Lois Dodd (b. Montclair, New Jersey, 1927) has spent more than seventy years attentively observing the natural and manmade architectures of her surroundings and recording them in paint. Her works preserve the beauty camouflaged in ordinary and occasionally enigmatic details such as windows, wood siding, greenery and washing lines. Dodd’s quintessentially American pictures recount a life spent painting outdoors, much of it in the Delaware Water Gap and the bucolic settings around her summer home in Midcoast Maine, in addition to time in her Manhattan studio. At 92, she continues to produce new work. Goodman, K. (1989). Music therapy assessment of emotionally disturbed children. The Arts in Psychotherapy, 16, 179-192. Ratcliff, Carter. Ellsworth Kelly’s Curves.” Ellsworth Kelly- A Retrospective. Exh. cat. New York: Solomon R. Guggenheim Museum, 1996: 56-61. Twentieth-century compositional practices are studied from a variety of musical, cultural, social, political, and creative perspectives. The availability and impact of technology on compositional aesthetics is explored along with discussions about emerging trends in new media, sound art,, installations, and mobile technology. Fortunately the building of Hagia Sophia was early in his reign, before the real horrors began. The problems were not financial they were structural. Being so close to the job site Justinian carefully monitored the construction progress himself and make decisions. His builders, the famous team of Anthemios and Isidorus, encountered many challenges due to the scale of the project and the limits of the building materials used, particularly the drying of the mortar. On could say that the primary building material of Hagia Sophia was not brick, but mortar. The piers and arches moved and stretched apart in odd and uneven directions as it dried. The builders made changes and modifications to the design as it went up, with a great deal of improvisation, arches and buttresses were added, the columns in the upper arcade were increased from 5 to 7, which spoiled the symmetry of the colonnades forever. The superb dome they built – one that seemed to float above the nave – only lasted for 20 years when it came crashing down – destroying $9 million of silver-covered stuff in the sanctuary. The replacement of 563 was taller and less elegant, but was more secure structurally. It took almost as long to rebuild the dome as it took to build the church originally. As Morris continued to allow Congo to paint, the chimpanzee’s obsession for painting accelerated. Congo´s ability to experiment with abstract patterns and alter them in creative ways became clear evidence that the mind of a non-human had the same innate urge and understanding to make articulate visual works of art.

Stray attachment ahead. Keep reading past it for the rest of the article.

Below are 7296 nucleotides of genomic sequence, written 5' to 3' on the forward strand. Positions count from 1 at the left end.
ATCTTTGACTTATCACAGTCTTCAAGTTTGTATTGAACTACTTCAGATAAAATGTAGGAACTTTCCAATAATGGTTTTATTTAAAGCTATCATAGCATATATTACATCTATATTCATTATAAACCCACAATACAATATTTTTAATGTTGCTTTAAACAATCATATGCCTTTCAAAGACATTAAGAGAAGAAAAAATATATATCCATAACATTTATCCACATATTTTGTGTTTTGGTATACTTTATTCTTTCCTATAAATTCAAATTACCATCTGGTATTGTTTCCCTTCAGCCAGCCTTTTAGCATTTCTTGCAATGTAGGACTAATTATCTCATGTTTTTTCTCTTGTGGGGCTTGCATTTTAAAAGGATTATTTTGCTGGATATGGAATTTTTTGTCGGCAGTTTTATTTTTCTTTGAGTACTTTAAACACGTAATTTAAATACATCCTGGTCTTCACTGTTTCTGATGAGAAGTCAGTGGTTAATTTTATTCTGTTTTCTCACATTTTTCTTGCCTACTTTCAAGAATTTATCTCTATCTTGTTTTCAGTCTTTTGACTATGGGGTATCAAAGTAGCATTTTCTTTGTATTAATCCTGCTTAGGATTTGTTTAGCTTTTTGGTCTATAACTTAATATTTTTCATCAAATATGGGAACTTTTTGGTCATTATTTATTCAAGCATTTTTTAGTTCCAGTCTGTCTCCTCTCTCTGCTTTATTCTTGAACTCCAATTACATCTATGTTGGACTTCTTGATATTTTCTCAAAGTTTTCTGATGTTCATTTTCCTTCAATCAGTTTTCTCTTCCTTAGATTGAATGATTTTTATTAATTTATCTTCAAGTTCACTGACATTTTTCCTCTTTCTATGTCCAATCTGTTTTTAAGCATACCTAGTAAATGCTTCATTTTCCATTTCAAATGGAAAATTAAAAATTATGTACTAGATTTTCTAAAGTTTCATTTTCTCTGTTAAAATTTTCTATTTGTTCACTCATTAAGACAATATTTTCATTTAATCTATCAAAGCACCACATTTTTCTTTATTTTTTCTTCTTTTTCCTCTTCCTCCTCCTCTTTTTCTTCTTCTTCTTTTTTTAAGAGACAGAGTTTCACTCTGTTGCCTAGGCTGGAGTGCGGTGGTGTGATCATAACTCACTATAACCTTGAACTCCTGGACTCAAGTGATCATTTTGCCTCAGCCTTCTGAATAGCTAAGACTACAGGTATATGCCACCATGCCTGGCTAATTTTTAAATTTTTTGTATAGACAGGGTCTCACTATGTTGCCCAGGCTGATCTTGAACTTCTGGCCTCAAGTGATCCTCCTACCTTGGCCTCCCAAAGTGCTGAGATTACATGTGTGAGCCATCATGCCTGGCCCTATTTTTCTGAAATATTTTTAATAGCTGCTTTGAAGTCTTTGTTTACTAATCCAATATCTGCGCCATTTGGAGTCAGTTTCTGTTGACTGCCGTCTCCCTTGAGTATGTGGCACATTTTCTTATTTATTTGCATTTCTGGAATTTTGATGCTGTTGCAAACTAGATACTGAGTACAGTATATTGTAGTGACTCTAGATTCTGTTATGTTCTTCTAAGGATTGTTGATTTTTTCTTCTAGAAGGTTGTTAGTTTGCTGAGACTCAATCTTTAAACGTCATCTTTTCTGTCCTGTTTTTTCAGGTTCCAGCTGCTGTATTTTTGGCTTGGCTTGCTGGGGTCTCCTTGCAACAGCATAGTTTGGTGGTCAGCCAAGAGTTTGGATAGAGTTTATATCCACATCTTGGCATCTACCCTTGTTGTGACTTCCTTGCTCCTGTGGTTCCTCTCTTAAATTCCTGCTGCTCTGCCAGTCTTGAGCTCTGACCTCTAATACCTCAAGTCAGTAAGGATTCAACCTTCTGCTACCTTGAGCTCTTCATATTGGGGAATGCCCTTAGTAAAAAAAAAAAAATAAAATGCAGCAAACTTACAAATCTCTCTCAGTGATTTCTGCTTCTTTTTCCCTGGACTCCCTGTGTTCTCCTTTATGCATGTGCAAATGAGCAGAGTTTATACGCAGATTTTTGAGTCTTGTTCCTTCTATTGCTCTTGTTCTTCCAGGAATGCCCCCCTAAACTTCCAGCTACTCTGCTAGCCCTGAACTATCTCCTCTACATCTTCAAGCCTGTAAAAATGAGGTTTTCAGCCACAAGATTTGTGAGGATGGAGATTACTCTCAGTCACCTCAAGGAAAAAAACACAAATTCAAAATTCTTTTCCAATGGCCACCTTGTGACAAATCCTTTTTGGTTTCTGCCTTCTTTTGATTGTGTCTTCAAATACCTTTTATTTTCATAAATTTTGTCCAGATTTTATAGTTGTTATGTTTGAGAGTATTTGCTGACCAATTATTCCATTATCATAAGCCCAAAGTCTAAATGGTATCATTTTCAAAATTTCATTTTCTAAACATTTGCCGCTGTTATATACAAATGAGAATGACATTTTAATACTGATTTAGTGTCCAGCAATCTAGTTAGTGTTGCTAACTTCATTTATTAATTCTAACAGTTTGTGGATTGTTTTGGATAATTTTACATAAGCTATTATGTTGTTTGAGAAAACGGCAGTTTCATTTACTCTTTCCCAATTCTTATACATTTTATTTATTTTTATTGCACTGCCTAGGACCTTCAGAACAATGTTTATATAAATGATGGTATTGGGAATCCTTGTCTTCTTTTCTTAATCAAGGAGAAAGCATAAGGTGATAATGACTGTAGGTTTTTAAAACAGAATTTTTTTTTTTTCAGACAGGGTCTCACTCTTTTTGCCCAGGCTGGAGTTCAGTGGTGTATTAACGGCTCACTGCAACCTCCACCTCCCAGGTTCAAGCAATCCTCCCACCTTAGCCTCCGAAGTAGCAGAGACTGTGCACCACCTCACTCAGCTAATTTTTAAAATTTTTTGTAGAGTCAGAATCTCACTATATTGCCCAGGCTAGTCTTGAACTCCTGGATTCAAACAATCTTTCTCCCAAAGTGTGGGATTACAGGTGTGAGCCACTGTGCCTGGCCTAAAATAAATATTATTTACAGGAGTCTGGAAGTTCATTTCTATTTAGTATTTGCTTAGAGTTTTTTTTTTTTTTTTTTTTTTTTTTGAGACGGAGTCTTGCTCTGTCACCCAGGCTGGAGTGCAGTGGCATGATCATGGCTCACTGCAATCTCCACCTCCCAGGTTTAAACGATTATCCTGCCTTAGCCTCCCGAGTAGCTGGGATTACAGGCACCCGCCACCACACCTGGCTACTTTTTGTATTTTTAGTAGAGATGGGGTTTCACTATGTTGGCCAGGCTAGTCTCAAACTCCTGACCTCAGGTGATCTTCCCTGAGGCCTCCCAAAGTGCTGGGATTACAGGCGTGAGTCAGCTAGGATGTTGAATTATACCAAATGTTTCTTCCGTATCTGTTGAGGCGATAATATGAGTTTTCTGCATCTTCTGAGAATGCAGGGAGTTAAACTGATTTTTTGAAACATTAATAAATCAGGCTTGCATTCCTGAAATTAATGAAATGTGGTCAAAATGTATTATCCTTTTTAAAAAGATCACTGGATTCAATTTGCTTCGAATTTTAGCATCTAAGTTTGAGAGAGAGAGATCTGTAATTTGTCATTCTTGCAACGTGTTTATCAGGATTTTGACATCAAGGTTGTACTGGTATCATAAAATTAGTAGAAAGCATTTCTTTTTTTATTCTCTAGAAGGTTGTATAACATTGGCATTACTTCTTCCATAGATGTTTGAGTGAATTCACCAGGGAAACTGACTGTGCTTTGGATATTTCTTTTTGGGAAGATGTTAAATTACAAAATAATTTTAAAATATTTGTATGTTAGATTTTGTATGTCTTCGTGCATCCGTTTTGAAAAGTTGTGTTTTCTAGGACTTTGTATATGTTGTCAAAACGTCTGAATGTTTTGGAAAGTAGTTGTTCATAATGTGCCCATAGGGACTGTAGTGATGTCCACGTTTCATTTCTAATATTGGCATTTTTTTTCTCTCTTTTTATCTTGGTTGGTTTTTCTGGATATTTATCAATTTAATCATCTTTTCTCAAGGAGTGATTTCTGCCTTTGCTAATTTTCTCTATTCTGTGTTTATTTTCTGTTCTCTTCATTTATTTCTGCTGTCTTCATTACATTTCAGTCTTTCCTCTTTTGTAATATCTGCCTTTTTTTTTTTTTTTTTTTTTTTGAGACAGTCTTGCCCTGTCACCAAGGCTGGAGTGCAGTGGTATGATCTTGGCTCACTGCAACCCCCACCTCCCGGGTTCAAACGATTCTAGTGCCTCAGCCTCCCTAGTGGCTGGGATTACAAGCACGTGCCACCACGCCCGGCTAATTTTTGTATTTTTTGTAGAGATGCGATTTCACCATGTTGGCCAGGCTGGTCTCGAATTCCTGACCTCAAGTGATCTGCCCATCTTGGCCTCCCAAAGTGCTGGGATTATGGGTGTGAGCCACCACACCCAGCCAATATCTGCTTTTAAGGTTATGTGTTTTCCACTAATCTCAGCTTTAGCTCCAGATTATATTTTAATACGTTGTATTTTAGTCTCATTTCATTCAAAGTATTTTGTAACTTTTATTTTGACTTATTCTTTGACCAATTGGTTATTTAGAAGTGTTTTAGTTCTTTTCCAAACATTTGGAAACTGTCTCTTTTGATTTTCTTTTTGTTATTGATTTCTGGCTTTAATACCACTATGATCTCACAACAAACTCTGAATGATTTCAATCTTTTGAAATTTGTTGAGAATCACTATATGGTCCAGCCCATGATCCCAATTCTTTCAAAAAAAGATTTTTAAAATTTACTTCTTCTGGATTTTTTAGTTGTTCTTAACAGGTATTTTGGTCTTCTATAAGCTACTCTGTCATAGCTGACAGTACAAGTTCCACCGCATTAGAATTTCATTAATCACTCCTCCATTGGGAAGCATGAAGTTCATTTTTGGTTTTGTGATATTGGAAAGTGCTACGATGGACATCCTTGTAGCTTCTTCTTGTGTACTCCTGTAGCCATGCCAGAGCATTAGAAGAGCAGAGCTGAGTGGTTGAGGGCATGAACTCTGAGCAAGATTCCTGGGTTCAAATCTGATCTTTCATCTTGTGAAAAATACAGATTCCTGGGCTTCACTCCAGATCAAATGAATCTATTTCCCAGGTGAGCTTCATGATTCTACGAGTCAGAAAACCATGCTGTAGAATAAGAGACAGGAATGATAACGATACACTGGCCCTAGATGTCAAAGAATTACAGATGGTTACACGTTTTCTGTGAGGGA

While the selection pressures for the emergence of language are widely regarded as self-evident (Pinker 1994), those for music appear less well understood, perhaps because the effects of music appear less immediate and direct, or obvious, than do those of language (Mithen 2005). However, authors suggest that a degree of adaptation to changes in the rate of individual maturation evident in the later hominid lineage may be a factor that led to the human capacity for musicality, distinct from, and perhaps foundational, in respect of language (Cross 2003b). Les Demoiselles d’Avignon (1907) Museum of Modern Art, New York. Being an artist that strongly contributed to people’s idea of agony and passion that characterizes the modern art movement of which he was an early member, this show is a must for anyone wishing to take in the experience first hand. A total of 24 out of the just over 100 prints on show were made in April and early May 1888 when Van Gogh had decided to quit painting altogether. Some of the drawings turned out almost as paintings. The art world also goes berserk over Van Gogh’s drawings because they generally highlight such distinct phases in his work and life. Later that month, he drew a special series of seven views of the Abbey of Montmajour, also on show. Oldfield, A., Bell, K., & Pool, J. (2012). Three families and three music therapists: Reflections on short term music therapy in child and family psychiatry. Nordic Journal of Music Therapy, 21(3), 250-267. In order to meet the needs of the client, it is essential that the music therapist have a large and varied repertoire of popular music genres and styles. A great deal of one’s popular music knowledge is generally acquired from listening to music in social and recreational settings. In the academic setting, collegiate music curriculums primarily teach Western art music or “classical” music as the predominant genre rather than more modern genres of popular, rock, folk, or sacred music. The purpose of this study is to investigate which genres of music undergraduate music majors prefer to listen to when they are outside of the collegiate academic music setting. It is the aim of the investigator to ascertain if undergraduate music majors’ recreational listening preferences outside of the academic setting aligns with the same genre of music that they are exposed to in the college music classroom. If not, what music do they prefer, and how can collegiate music programs offer more opportunities for pre-service music therapists to expand their popular music repertoire.